Boys with Duchenne muscular dystrophy (DMD) on a long-term daily regimen of glucocorticoids are more likely to develop spinal fractures, have poorer growth and gain more body fat, than do those on intermittent use, a two-year study reports.
But study findings also suggest that those taking oral glucocorticoids each day tend to prolong their ability to walk. The researchers stress that children with DMD should be routinely screened for bone health and vertebral fractures using appropriate imaging techniques.
The study, “Growth, bone health & ambulatory status of boys with DMD treated with daily vs. intermittent oral glucocorticoid regimen” was published in the journal Bone.
Oral glucocorticoids (GCs), such as prednisolone and Emflaza (deflazacort), are the standard of care for children with DMD, due to their ability to slow muscle deterioration and preserve an ability to walk.
Treatment with GCs usually starts between ages 4 and 6, when the motor capacities of these patients peak and stop improving.
However, long-term GC use has consequences. Several reports show that long-term treatment significantly increases the risk of spinal fractures, deepens bone fragility, and leads to growth deficits and obesity among DMD boys.
One study, based on eight years of data covering 79 DMD patients, reported that 37 of these boys who never were treated with Emflaza also never developed any spinal fractures, while these fractures that were found in treated patients. However, the untreated group also had poorer cardiac function and more severe scoliosis, among other findings.
Studies are lacking into whether different GC regimens might lessen the risk of bone fractures in DMD patients.
Based on clinical observations suggesting a daily regimen worsens the risk for spine fractures more than an intermittent regimen does, a group of researchers in the U.K. conducted a retrospective study to compare growth, body mass, bone mineral density, vertebral fractures, and walking ability in DMD children on daily or intermittent GC regimens.
The study included 25 boys using GCs daily who were being treated at the Royal Manchester Children’s Hospital, and 25 boys on an intermittent regimen — 10 days on and 10 days off — treated at Birmingham Children’s Hospital. Boys in both groups had a mean age of 8 and had been treated with GCs for a mean of two years.
Clinical reports on bone health (vertebral and long bone fractures, and bone mineral density), height, weight, and walking ability were analyzed for a period of two years.
At the study’s start, or baseline, boys on daily GCs already showed a significantly shorter stature, and their height progressively decreased over 2.5 years. By contrast, the stature of boys receiving intermittent GCs remained unchanged.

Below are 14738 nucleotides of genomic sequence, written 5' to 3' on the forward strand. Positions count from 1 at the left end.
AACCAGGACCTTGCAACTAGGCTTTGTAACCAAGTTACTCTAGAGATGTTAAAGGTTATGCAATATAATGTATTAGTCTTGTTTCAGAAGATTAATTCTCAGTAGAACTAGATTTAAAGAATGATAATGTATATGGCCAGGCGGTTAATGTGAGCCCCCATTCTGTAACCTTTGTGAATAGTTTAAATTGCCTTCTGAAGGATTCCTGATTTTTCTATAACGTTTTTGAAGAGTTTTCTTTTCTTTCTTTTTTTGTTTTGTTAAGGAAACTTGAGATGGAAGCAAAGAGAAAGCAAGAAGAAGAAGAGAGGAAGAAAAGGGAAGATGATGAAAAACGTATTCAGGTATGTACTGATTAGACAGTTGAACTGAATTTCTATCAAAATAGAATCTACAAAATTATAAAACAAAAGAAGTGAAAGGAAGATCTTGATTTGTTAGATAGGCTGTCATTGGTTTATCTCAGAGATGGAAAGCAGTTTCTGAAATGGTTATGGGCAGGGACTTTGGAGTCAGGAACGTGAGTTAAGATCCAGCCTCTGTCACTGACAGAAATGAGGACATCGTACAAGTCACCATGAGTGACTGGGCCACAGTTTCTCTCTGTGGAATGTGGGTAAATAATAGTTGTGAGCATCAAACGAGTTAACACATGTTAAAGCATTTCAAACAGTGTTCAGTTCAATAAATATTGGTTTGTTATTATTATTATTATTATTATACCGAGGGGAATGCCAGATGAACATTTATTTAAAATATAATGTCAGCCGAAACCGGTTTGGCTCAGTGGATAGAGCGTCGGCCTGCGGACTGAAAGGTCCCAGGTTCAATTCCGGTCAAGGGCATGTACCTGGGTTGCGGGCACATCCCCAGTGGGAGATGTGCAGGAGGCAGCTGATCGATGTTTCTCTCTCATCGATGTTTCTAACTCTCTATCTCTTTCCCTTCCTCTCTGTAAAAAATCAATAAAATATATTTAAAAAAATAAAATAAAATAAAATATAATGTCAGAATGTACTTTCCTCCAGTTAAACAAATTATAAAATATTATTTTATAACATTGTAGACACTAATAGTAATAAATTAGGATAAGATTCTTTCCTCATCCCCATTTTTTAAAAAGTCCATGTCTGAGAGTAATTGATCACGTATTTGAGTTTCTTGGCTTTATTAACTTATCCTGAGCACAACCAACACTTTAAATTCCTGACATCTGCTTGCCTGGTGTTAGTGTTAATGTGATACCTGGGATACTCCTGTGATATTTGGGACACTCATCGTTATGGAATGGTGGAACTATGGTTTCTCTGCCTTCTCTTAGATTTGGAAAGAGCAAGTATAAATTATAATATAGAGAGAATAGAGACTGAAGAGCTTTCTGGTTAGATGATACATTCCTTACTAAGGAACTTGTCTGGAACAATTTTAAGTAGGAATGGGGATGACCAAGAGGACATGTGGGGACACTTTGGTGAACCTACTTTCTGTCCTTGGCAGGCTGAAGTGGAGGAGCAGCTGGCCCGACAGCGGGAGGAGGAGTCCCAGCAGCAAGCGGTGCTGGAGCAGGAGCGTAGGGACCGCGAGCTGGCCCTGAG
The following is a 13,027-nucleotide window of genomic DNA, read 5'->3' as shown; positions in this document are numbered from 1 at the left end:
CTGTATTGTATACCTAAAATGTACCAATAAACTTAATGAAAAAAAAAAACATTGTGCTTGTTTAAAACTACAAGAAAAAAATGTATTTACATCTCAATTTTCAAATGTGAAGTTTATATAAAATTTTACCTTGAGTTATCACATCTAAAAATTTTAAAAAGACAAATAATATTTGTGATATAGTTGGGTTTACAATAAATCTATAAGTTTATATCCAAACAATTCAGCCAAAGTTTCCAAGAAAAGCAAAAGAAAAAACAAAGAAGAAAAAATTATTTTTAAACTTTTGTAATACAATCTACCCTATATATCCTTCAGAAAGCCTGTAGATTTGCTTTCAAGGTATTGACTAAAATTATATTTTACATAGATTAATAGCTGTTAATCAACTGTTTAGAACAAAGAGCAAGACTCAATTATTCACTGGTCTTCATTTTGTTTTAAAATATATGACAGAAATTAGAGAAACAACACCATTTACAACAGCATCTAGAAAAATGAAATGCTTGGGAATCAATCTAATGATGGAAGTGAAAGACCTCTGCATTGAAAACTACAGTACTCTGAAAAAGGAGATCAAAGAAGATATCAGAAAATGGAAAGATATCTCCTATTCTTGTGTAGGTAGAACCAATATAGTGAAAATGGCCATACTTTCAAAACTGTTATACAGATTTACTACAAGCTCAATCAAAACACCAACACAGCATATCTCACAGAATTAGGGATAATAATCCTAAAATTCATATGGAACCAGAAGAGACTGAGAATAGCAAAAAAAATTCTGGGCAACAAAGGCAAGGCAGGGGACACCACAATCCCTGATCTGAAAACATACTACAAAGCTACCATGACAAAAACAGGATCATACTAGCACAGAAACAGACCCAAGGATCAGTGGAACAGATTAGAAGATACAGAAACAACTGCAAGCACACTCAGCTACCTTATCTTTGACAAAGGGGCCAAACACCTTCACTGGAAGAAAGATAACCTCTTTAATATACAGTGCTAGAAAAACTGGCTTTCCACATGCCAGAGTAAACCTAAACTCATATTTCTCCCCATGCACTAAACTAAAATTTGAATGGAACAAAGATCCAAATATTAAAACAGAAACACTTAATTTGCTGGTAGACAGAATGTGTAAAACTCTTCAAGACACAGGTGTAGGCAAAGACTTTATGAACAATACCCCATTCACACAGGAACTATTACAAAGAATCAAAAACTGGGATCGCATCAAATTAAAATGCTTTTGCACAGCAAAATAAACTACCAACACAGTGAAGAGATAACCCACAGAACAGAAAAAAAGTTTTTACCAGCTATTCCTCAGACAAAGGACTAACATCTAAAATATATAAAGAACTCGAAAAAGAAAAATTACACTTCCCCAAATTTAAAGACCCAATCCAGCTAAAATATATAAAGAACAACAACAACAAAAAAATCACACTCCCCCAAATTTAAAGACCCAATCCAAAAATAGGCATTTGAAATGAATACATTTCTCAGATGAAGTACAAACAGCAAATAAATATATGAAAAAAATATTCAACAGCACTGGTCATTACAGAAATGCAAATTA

Despite their reduced growth, boys on daily GCs increased their body mass index to significantly higher levels than those on an intermittent regimen, suggesting these children gained more fat mass or adiposity.
Most bone measurements showed that bone mineral density, a measure of bone strength, dropped significantly over the study’s two years, but the rate of bone mineral density loss was similar between the treatment groups.
However, significantly more boys on daily GC use, 10 out of 25 (40%), developed vertebral fractures than did those on intermittent GC treatment, 2 out of 25 (8%).
No significant differences were seen in the number of long bone fractures, which were rare.
There was a trend for daily GC treatment to prolong a patient’s ability to walk, the researchers reported. At the final assessment at two years of follow-up, 10 boys on the intermittent regimen and five on the daily use had lost this ability.
“In conclusion, there was a trend for more boys on daily GCs to remain ambulant [able to walk] but at the cost of more VFs [vertebral fractures], greater adiposity and markedly diminished growth,” the researchers wrote.
Researchers also suggest that quantitative computed tomography (QCT) imaging of the spine, rather than dual-energy x-ray absorptiometry — the imaging technique generally used to measure bone density — may be more useful to assess bone health and predict vertebral fracture in children with DMD.
The high prevalence of vertebral fractures and the limited value of X-ray absorptiometry in assessing vertebral fractures “suggests the need for VF screening as part of the boys routine bone health assessments,” the researchers stressed.
“The decline in volumetric bone density as measured by peripheral QCT may be a more sensitive measure of bone loss and vertebral fracture risk,” they added.